The Clash’s “Straight From Hell” contains the same opening riffs from M.I.A.’s smash single, “Paper Planes.” This connection, rather than an affinity for M.I.A., sparked the Pale Young Gentlemen’s deconstructed, chamber pop cover of the hit song. Lead singer Mike Reisenauer’s tentative warble singing about being a “bonafide hustler” may seem a bit comedic, but this Madison, Wisconsin-based ensemble turns a song about taking people’s money into something dramatically different.
M.I.A.’s version takes a typical rap song and turns it on its head, incorporating jarring sound effects and clever turns of phrase that sparked a near-phenomenon. Her album, Kala, which features “Paper Planes,” was an excellent album, but for some reason never garnered the same about of popularity and radio play as the single, even with tracks like “Boyz” and “Bamboo Banga.” Even still, “Paper Planes” is an unconventional subject for a pop-rock group to cover.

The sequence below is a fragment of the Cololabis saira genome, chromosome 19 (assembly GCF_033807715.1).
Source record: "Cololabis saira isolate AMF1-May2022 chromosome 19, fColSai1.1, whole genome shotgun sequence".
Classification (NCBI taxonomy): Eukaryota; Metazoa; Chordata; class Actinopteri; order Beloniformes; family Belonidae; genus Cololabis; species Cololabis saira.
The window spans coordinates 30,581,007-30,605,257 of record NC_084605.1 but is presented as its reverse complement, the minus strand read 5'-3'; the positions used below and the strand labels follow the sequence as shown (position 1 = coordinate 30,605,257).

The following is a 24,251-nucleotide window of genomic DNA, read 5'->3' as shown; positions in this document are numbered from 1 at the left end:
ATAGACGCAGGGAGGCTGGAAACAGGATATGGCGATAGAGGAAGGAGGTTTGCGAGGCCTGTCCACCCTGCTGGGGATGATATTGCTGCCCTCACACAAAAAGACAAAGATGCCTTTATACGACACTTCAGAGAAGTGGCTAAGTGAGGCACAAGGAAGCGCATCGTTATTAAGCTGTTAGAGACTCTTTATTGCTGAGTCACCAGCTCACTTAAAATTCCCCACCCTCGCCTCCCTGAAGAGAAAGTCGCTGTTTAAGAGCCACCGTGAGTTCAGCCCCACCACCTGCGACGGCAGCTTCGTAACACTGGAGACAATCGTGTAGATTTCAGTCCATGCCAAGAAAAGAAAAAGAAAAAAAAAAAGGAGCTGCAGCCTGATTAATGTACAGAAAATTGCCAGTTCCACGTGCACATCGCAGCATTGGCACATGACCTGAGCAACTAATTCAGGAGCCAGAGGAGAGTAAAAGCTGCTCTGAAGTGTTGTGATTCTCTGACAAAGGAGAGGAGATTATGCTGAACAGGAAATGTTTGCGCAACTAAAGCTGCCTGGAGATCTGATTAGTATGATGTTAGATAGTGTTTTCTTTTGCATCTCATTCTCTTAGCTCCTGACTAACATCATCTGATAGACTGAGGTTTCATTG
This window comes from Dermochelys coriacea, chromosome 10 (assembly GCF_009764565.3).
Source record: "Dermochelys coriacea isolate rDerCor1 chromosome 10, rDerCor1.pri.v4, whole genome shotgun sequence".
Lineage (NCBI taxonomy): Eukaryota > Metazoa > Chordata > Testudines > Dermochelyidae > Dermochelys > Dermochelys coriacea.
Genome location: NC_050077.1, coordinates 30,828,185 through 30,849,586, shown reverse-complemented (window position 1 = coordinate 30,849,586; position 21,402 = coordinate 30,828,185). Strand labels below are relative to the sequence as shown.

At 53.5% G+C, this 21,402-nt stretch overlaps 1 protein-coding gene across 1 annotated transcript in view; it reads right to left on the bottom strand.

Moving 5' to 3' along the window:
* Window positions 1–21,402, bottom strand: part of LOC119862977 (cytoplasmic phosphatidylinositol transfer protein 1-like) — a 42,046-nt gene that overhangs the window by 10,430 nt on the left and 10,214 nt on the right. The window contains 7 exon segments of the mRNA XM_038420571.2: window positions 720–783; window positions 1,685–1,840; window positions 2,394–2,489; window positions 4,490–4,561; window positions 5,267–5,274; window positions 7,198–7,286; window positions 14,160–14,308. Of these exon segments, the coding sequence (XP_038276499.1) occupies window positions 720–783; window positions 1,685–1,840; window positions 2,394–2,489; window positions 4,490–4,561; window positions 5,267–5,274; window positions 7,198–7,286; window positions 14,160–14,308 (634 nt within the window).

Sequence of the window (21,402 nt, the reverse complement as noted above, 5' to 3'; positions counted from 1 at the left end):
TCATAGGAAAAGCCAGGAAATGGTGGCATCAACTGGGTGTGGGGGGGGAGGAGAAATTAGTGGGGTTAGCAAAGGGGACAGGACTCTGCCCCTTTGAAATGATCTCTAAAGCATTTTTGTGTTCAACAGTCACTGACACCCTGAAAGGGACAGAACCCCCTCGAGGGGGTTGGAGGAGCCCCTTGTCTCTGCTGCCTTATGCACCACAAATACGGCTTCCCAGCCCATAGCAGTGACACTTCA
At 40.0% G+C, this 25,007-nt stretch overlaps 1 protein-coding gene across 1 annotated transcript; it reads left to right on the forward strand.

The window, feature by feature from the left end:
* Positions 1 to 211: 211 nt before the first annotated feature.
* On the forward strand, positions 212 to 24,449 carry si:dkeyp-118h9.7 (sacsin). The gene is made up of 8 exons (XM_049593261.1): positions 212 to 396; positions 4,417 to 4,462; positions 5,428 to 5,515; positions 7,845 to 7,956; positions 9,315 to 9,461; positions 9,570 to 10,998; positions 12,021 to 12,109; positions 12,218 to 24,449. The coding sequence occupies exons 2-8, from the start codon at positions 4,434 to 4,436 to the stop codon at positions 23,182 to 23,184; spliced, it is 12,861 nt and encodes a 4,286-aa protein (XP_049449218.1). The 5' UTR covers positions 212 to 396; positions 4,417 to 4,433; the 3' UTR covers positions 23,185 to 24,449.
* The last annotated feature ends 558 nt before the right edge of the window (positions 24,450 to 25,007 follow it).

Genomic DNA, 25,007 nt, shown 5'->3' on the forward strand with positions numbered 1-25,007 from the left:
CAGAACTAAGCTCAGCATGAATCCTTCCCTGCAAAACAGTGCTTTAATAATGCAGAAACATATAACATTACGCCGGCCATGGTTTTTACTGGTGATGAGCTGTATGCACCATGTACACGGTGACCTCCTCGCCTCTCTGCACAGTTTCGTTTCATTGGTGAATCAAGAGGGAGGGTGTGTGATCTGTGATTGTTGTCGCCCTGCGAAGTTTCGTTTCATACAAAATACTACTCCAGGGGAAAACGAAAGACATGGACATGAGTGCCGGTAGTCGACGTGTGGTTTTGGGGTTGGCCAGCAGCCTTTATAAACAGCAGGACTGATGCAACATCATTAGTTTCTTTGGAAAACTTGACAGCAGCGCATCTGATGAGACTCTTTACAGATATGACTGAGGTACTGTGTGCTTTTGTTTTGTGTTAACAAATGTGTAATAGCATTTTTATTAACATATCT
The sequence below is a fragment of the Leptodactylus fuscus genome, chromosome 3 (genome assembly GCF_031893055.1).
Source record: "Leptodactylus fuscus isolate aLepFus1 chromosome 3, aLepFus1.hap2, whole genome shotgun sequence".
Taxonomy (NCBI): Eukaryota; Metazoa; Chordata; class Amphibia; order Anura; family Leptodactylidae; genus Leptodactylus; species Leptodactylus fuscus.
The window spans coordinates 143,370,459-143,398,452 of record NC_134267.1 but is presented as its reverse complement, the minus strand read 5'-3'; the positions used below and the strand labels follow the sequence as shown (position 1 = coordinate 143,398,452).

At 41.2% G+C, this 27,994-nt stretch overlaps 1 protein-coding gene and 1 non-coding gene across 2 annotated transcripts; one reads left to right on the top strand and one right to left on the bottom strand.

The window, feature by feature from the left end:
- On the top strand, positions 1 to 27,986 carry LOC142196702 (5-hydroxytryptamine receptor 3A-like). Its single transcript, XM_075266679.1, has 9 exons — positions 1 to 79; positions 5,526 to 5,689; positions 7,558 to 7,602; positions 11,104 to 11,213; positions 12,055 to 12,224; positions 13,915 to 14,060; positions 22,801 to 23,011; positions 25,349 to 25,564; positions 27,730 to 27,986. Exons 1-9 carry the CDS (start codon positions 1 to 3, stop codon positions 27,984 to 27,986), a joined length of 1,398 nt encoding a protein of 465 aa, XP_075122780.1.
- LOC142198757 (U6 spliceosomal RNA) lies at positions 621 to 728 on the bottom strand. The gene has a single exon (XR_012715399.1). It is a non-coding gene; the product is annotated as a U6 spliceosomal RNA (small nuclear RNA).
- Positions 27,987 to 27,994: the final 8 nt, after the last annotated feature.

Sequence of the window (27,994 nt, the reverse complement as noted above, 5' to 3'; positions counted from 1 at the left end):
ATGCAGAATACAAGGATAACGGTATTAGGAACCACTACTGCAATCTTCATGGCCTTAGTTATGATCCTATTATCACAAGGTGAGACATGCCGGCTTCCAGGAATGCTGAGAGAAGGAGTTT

The most famous sequence of the song is the chorus, which is three gunshots, the gun reloading, and a “ka-ching.” The Pale Young Gentlemen turn in a much milder approach to the imagery, substituting drums and bells for bullets. Add some strings, an acoustic guitar, and a melodic voice, and any sonic similarity to the original version ends. The end result is a lilting, simple tune that is nearly the exact opposite of what any M.I.A. song sounds like, and the Pale Young Gentlemen have crafted an interpretation that is quite beautiful, save for the subject matter. The use of string instruments are the turning point in the cover; “Paper Planes” seemingly becomes a Pale Young Gentlemen song, rather than it feeling like a watered-down remake.
As M.I.A. sings in the song, “we pack and deliver like UPS tucks,” the Pale Young Gentlemen do exactly the same with this winning and eclectic cover. The group also boasts two outstanding records. Most recently they released Black Forest (tra la la), and before that, their self-titled debut.